The next in the lineage could be KeeSean Johnson and he doesn’t need a history lesson, he knows the guys who have come before him.

“I learned about their stats and learned what they did,” Johnson said during the week of the 2019 East-West Shrine Game. “Those type of guys come back to the school and talk to you and you have to take it all in.”

One person Johnson said he models his game after is Davante Adams, who was drafted by the Green Bay Packers before Johnson’s freshman season.

Adams went from Fresno to the NFL and worked his way into a reliable target for Aaron Rodgers, producing two Pro Bowl seasons.

Adams and Johnson also both attended Palo Alto High School, where Johnson played both football and basketball.

The 6-foot-1, 201-pound prospect said Adams' clean release off the line is what stands out to him. Johnson is a good route runner in his own right and says he also likes watching Cooper Kupp (LA Rams) and Keenan Allen (LA Chargers).

“You can learn anything from anybody on the field just by watching them,” Johnson said. “That's how I learned and that’s what helped me.”

Of Johnson's 66 career catches on third down, 47 went for first downs.

The film study has paid off for Johnson, who says he can see himself playing in either the slot or on the outside.

“Whatever team I get a chance to play for hopefully I get a chance to make an impact at wherever (position) they play me,” Johnson said.

He finished his senior season with 95 catches for 1,340 yards and eight touchdowns.

Among his other accomplishments include back-to-back nominations to the All-Mountain West second teams.

Over the last three seasons, Johnson has started all 40 games and has amassed 238 receptions, 3,126 yards and 22 touchdowns.

Three things are certain. Death, taxes and Fresno State will produce an NFL wide receiver. And if Johnson can produce like he did for the Bulldogs at the next level, look for him to return to Fresno and groom the next pup.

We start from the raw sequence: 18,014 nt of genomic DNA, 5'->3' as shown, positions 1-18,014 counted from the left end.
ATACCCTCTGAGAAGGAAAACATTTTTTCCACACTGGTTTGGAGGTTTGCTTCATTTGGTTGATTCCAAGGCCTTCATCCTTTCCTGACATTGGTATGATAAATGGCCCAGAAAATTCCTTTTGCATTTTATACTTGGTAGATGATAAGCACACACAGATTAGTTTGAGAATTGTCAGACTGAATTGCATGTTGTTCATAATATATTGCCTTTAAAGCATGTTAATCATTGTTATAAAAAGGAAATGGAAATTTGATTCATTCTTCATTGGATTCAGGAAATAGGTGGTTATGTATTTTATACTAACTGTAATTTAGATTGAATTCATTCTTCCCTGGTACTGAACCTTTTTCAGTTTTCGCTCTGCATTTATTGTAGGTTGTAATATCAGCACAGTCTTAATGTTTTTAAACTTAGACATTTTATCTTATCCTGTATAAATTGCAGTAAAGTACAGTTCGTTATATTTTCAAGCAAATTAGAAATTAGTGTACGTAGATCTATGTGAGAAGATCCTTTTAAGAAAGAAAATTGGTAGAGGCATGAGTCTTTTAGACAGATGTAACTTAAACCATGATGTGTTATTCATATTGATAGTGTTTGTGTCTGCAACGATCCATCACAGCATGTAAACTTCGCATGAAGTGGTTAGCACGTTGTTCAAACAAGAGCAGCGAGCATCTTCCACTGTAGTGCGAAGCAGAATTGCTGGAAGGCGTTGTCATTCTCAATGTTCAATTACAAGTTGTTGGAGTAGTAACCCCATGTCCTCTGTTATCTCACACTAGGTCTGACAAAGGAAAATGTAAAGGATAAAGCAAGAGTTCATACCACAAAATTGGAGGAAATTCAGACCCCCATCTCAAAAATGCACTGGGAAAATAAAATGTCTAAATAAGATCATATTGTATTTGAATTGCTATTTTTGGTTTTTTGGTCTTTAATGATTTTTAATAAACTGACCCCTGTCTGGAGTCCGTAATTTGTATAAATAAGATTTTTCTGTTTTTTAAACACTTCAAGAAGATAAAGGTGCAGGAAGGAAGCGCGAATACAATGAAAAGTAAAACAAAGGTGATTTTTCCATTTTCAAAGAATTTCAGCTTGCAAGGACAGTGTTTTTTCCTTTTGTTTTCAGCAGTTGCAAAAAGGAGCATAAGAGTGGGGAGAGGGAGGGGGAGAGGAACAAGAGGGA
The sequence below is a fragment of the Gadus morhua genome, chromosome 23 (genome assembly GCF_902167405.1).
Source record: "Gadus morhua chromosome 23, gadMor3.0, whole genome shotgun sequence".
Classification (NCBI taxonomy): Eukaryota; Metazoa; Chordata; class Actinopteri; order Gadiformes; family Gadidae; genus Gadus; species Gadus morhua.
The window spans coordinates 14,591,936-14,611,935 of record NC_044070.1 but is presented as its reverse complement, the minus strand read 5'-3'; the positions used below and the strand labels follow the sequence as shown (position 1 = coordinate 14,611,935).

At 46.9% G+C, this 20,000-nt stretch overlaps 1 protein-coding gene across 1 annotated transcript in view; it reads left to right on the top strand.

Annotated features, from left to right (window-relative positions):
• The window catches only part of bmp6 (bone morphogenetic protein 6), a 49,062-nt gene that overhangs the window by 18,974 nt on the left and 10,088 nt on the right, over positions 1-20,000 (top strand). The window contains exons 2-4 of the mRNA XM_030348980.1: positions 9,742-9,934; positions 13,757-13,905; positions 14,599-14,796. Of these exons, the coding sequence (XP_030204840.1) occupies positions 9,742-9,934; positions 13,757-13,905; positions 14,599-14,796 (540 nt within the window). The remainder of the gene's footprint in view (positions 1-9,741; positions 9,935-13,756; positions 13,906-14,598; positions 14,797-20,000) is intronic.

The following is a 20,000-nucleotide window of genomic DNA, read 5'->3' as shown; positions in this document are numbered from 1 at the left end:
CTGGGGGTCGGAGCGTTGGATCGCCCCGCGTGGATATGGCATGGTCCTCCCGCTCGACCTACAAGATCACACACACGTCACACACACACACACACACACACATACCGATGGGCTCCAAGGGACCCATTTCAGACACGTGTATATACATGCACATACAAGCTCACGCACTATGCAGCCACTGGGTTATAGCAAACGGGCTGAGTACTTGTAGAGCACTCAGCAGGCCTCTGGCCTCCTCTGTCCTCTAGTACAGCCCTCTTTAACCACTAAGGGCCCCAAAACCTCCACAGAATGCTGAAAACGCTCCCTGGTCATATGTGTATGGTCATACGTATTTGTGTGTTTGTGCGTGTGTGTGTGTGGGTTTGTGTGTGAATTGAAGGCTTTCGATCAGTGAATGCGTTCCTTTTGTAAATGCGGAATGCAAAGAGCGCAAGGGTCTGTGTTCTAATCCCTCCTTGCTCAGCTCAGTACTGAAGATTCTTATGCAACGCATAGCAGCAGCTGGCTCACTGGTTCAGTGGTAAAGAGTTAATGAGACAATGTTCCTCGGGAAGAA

Utah PK Matt Gay: From the pitch to the gridiron

A football and soccer ball have striking differences but none of that seems to matter to this NFL hopeful.

Former Utah Utes kicker Matt Gay played just one season of high school football but after being named a consensus FBS All-American in 2017, he is preparing for the NFL Draft.

“It’s just a fitting ending to the hard work and the risk that I took kind of leaving soccer a few years ago.…and showing it’s paying off. It just shows the next step in the journey to go in the NFL,” Gay said during the week of practice at the 2019 East-West Shrine Game. “It’s a testament to hard work and I just really appreciate the opportunity being down here.”

Gay (No. 97 pictured) was 3-of-3 on field goals and hit all three of his extra point attempts in the 2017 Zaxby's Heart of Dallas Bowl.

The former walk-on, who has a 71-percent touchback rate on kickoffs, has been able to translate his strong leg to the gridiron but he does note some technique differences between kicking the different balls.

“Kicking a soccer ball at my position of center forward was about trying to keep the ball low and on goal and now (in football) you have to get the ball up and above blockers,” Gay said.

Another difference Gay noted is most soccer kicks vary depending on the situation but in football every kick should be exactly the same.

According to DraftNasty analysis, Gay keeps an erect upper body on kicks that require power and he keeps his head inside of the football and in-between the plant foot and his kicking platform. 

However, the draft prospect still has to shake his soccer tendencies. Gay’s soccer background will occasionally show up and he’ll punch at the ball on some of his longer attempts, like he did on Day 2 of practices during the week of the East-West Shrine game, when he pushed a 58-yard field goal low and to his left from the right hash.